• The challenge of mental illnesses is that unlike an ailment such as Huntingdon’s disease, which is caused by a single genetic mutation, most mental disorders are caused by many contributing factors. (My note: including the drugs taken?!!)
  • There are concerns that as genetic testing becomes more common, our society won’t handle the risk information well. (My note: lots of ethical questions abound)
  • Another set of concerns about the rise of medicines rooted in our genetics comes from people who worry that the development of next-generation drugs arising from genomics will reduce people’s focus on diet, environment, and lifestyle, which also damages DNA and cause cancer. (My note: exactly - nature vs. nurture debate)
  • The process called xenotransplantation, involves modifying a pig genome so that a pig embryo can grow up with organs that can be harvested and transplanted into human beings. (My note: and what about animal rights? This is pretty screwed up IMO.)
  • As our ability to manipulate life grows stronger, it needs to be governed by our human judgement.
  • Some of its researchers [referring to China] are in early discussions about eventually sequencing the genomes of almost every child in China
  • One Chinese CEO told me he believes that the wealth and power that came from being the centre of the Internet’s commercialisation extended America’s reign as a superpower by ten years. Many of the most powerful Chinese leaders believe that genomics is the next trillion dollar industry…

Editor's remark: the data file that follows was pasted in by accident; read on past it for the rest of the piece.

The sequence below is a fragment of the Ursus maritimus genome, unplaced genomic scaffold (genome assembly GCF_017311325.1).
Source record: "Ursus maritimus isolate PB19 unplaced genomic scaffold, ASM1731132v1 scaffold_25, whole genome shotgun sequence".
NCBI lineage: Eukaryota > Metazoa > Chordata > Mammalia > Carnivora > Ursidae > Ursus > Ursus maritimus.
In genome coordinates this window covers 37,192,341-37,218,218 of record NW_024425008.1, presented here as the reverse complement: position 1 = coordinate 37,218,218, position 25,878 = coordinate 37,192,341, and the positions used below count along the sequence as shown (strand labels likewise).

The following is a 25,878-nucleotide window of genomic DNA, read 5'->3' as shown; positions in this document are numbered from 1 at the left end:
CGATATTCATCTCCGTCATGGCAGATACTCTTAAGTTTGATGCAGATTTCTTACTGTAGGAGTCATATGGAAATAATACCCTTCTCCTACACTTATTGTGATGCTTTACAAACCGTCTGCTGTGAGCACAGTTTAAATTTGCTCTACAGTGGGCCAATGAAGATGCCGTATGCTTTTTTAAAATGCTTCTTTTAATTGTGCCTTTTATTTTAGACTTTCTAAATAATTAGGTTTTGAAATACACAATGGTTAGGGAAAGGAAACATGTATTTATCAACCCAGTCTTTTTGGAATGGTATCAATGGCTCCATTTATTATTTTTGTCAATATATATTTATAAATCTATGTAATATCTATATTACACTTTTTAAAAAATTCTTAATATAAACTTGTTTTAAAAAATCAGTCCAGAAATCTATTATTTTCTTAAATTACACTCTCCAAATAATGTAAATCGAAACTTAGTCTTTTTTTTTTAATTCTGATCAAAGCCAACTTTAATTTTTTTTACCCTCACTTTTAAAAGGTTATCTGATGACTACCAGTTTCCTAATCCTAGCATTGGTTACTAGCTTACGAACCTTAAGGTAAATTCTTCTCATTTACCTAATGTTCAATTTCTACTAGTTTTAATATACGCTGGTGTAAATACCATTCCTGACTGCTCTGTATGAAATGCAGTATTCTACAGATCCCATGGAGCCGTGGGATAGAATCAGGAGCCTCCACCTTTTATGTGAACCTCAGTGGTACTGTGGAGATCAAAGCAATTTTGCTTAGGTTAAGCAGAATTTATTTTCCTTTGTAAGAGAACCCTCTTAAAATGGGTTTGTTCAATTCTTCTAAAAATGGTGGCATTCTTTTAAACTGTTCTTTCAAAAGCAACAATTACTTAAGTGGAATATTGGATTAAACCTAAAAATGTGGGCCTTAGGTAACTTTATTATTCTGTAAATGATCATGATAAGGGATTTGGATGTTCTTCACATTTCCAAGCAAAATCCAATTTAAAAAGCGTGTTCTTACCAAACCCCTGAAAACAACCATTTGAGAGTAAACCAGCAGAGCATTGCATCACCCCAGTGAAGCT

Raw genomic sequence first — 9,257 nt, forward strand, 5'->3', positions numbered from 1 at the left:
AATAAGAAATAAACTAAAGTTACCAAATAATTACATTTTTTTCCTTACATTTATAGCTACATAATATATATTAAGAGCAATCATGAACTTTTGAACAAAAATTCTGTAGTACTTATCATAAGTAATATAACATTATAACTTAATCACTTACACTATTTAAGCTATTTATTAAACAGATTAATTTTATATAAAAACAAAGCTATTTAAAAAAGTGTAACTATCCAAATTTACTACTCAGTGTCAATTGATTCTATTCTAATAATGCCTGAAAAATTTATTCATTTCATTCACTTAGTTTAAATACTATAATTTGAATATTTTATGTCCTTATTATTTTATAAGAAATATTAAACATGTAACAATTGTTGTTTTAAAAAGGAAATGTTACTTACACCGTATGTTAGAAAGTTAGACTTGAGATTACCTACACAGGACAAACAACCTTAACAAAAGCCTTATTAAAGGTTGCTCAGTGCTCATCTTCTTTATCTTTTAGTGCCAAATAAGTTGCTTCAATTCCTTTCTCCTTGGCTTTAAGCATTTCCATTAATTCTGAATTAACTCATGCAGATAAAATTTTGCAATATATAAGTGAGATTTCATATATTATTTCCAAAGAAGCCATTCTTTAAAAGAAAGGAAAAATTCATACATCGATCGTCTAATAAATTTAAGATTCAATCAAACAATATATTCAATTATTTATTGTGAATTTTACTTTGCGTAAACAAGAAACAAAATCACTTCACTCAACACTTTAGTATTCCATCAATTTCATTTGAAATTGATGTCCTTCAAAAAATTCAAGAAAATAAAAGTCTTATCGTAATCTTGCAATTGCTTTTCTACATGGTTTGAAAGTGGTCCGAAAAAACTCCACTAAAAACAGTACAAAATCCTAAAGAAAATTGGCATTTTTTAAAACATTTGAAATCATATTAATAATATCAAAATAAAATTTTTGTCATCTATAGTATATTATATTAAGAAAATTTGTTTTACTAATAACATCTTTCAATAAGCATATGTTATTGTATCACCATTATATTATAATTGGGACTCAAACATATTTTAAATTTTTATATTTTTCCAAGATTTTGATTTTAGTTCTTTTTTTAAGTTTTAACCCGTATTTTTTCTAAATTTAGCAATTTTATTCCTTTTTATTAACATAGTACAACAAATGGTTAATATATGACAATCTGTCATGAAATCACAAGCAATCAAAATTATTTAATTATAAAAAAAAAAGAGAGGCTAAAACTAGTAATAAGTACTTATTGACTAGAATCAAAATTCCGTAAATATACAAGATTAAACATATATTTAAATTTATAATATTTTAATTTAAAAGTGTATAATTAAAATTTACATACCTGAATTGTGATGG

• One large category of revenue [for a Chinese government-owned genomics research company] is “anonymous donations”. [My note: slightly worrying…what are their intentions? We are dealing with very personal data.]
  • Can we divide that expertise and train an entire village halfway around the world to become the globe’s expert on a single part of the body for one specific disease? [My note: interesting concept but the human body should be looked at as a whole]

The code-ification of money, markets and trust

  • The codification of money, markets, payments and trust is the next big inflection point in the history of financial services. (My note: Jeremy Liew talked about Bitcoin growing fastest in countries without strong financial markets, which relates well to the “codification” of trust.)
  • Square and its competitors are trying to:
    • Reduce friction in the marketplace (dial down the complication and the tens of billions of dollars spent…)
    • Facilitate a shift away from the multinationals and the corporations into local entities
    • Combat the inequality that has proliferated alongside innovation
  • Palestinian lady graduate: "We must have 3G to have a better economy”. Without it, there is no business or economy. This leads to unemployed engineers. Radicalisation, unemployment and engineering skills are a dangerous combination.
  • Paypal is banned in places like West Bank, Pakistan, Lebanon and Afghanistan (due to potential terrorist financing)…but it is precisely these places that need these financial services and systems the most
  • In refugee communities, mobile phones were how families were able to keep track of one another after they had been displaced. The mobile phones also enabled residents to store what little money they had inside mobile accounts (more difficult to steal than cash).
  • Beyond greater efficiency, one of the other major effects of coded money is an increase in trust and a decrease in corruption
  • When it comes to coded trust, eBay offered the first major breakthrough. The next leap forward in the code-ification of trust and markets is in the so-called sharing economy. Think of the sharing economy as a way of making a market out of anything and a micro entrepreneur out of anybody.
  • [Re: Airbnb] To the extent that there is an underlying ideology, it is not about sharing or creating community around the breakfast table; it is the economic theory of neoliberalism, encouraging the free flow of goods and services in a market without government regulation.